Writers are up for judgment on a whole raft of criteria. And, while writing as an activity may be both personal and cathartic, publishing is public and dangerous. Necks have to be stuck out and reputations have to earned, at least by any writer not pre-selected for the pulp route. Too often, the private does not does not translate into the public, and though the result might relieve, it does not communicate. Such criticism could not be levelled at Julien Haller’s intriguingly titled set of tales, Stories Of Who We Are And How We Eat.
In his autobiographical preface to the work, the author explains the origin of the title. It is an immediately enlightening connection, because the reader appreciates implicitly that for Julien Haller these short stories have much deeper significance and meaning than a few miniatures aimed at raising an odd question or pointing out a touching irony.
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There is undoubtedly a sense of catharsis throughout these stories. They are an examination of identity and dignity, often in the face of overwhelming power or odds. There is a strong sense of overarching morality, a vision of how things ought to be, usually from the point of view of an oppressed or down-trodden narrator or focus character. Even when the protagonist becomes the oppressor, such as in the last story of the set, there remains a sense of atonement, a ‘paying back’ for previous sins, a ‘getting back’ for inflicting previous pain. Retribution is definitely a theme.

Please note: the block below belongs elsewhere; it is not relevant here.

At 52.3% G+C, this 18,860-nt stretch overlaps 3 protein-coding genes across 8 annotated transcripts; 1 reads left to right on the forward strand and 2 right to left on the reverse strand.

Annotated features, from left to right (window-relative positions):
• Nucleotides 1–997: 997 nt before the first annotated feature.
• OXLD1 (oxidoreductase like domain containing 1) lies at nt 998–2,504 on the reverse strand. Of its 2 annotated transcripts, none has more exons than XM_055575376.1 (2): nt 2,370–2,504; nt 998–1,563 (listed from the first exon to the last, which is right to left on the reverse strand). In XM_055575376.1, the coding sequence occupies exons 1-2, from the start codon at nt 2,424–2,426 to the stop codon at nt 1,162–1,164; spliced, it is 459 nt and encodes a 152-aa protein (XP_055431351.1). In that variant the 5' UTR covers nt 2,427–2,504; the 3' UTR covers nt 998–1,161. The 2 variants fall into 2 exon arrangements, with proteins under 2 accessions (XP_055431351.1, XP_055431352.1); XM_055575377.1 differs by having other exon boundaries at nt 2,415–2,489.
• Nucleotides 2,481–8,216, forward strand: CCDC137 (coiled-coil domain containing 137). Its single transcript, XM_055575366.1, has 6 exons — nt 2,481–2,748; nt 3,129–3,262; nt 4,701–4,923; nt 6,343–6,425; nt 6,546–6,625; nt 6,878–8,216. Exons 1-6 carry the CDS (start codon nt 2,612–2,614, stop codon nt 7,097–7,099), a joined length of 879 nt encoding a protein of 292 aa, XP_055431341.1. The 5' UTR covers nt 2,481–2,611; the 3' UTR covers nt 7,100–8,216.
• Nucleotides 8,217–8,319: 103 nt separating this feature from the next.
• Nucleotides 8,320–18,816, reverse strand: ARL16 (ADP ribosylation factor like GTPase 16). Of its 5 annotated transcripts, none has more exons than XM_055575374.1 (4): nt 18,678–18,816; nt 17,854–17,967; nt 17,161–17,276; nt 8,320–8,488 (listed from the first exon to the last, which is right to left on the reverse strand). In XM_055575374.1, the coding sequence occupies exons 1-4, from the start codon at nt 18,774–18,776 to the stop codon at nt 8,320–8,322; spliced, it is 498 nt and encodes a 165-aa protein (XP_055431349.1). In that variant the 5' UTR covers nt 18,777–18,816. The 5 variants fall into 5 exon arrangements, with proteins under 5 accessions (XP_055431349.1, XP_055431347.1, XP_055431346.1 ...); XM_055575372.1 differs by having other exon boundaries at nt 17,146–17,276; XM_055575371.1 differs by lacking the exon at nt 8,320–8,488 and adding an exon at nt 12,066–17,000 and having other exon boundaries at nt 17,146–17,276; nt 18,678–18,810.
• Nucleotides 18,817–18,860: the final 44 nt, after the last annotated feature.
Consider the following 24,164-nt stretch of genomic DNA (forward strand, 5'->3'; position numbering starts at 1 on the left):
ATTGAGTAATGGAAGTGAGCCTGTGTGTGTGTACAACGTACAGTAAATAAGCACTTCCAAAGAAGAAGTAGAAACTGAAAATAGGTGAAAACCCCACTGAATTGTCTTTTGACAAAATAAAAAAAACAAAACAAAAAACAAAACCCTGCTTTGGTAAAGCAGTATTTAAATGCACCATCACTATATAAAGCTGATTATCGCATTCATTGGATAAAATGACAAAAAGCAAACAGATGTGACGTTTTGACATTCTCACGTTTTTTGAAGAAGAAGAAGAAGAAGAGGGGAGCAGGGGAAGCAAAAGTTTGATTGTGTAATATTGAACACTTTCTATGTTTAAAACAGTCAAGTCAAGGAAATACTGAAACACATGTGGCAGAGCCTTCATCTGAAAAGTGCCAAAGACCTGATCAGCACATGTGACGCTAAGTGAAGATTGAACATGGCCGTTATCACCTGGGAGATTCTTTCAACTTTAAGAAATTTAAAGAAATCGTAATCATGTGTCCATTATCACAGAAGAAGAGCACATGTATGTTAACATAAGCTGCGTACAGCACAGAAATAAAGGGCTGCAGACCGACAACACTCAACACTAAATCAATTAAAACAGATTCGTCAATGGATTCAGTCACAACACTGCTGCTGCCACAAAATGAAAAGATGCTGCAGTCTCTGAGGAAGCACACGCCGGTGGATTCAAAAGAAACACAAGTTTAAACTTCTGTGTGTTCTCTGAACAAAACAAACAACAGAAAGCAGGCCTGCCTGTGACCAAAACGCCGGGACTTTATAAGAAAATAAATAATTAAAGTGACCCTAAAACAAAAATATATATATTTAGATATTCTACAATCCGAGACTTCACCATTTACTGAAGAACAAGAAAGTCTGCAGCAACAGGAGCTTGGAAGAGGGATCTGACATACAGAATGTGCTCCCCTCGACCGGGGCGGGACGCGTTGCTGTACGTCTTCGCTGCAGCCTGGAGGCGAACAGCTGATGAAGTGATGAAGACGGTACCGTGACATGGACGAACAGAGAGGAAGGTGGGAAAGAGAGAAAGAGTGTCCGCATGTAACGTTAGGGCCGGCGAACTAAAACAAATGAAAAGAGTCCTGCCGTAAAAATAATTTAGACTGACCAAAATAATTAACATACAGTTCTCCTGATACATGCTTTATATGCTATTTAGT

A feeling of catharsis is inescapable, but nowhere does it dominate, nowhere does it descend into self-pity. The topics are serious, the ideas are grand and the oppression described and perceived is raw. But the writing style is light, often quite delicate, a quality without which the stories might appear one-paced. Combined with this lightness of style, these short stories, with their tortured emotions and pained lives, become eminently readable and, in their admittedly focused and limited way, enlightening.
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